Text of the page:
Take the second amendment, for example: It would be nice if they would ratify something into the constitution that better spelled out the reality and intent that it exists as a guarantee that private citizens have the right to own and carry privately owned weapons.

Something like that, I could get behind, and, IMO, is something that is necessary to quell ongoing, divisive debate in our country.



posted on Nov, 28 2016 @ 11:45 AM
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a reply to: Xcathdra

Yes, a REAL possibility. Opponents should research a little.

www.conventionofstates.com...

Congress can propose amendments and so can the states. Either way any proposed amendment must be approved by 2/3 of the states. We are not a democracy, we are a republic of democratic states bound together by the Constitution.

We need a Convention of States (COS) because the swamp inhabitants will never propose amendments that limit their power. So, if you want to fix Washington we need a COS to PROPOSE amendments such as term limits, balanced budget, restrictions on former politicians becoming lobbyists, etc...

And NO, it can not become a runaway convention since 2/3rds of the states must ratify any amendments.



posted on Nov, 28 2016 @ 12:37 PM
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originally posted by: DrChandra
And NO, it can not become a runaway convention since 2/3rds of the states must ratify any amendments.


There are 33 Republican governors, it takes 34 to make 2/3.



posted on Nov, 28 2016 @ 12:46 PM
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a reply to: SlapMonkey

You're right, I just don't trust congress, government.



posted on Nov, 28 2016 @ 12:59 PM
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a reply to: DrChandra

3/4 of the states are required to ratify an amendment no matter how the amendment is proposed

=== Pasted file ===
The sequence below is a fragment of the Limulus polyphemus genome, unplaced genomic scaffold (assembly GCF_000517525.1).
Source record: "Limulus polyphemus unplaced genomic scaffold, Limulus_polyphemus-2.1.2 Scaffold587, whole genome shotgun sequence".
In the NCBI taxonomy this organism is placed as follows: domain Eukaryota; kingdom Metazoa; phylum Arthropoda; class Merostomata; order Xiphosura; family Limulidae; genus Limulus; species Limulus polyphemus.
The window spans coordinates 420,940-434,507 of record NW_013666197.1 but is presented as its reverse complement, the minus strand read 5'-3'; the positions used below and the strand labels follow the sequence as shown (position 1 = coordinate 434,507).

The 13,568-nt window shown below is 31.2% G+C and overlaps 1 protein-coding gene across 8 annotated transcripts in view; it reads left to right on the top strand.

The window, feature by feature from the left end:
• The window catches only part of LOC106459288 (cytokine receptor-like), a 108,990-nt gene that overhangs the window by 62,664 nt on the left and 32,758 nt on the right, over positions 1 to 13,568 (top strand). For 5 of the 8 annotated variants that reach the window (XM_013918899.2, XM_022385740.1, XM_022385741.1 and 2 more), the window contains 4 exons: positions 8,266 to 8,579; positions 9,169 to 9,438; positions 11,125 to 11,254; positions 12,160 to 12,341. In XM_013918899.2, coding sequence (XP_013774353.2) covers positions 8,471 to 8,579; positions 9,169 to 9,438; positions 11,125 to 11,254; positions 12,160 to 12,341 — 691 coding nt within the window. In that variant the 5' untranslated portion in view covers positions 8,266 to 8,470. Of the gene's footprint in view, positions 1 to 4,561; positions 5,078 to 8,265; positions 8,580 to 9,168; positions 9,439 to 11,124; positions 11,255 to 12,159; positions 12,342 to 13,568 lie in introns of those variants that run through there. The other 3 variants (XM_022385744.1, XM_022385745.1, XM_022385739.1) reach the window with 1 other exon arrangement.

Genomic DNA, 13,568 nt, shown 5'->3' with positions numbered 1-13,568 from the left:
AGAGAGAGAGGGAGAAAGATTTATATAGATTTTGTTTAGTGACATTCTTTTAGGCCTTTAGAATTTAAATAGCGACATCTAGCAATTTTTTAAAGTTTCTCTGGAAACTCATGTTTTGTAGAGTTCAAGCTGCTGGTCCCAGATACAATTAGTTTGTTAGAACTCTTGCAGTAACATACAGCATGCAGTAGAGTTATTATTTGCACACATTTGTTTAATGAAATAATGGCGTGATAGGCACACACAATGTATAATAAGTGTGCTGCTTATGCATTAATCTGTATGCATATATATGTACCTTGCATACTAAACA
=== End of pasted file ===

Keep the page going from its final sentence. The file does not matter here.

posted on Nov, 28 2016 @ 12:59 PM
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originally posted by: DBCowboy
a reply to: SlapMonkey

You're right, I just don't trust congress, government.



A convention of states would completely sidestep congress.

Personally, I have an easier time trusting Congress, with all the federal oversight groups out there than I have trusting the states who largely operate in the shadows.

I suppose the idea of a state convention was designed for just such a situation though, where Congress is hopelessly deadlocked and the executive branch has basically failed us. The federal government works if 2 branches are functional, but right now only the Judicial branch is functional so it goes down to the states to try and fix things.



posted on Nov, 28 2016 @ 01:18 PM
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a reply to: DBCowboy

Neither do I--well, to a massive extent, anyway. I still retain a tiny romanticized notion that the government can still do right some of the time.



posted on Nov, 28 2016 @ 02:23 PM
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originally posted by: DBCowboy
a reply to: Xcathdra

What would they change?


The main one that immediately comes to mind would be Congressional term limits. I would also expect an attempt to clarify that the 2nd Amendment includes a guarantee of an individual right, thereby slamming the door shut on the liberals' idea that the Heller decision was wrong in that regard and to prevent Heller from being reversed by a future Supreme Court decision.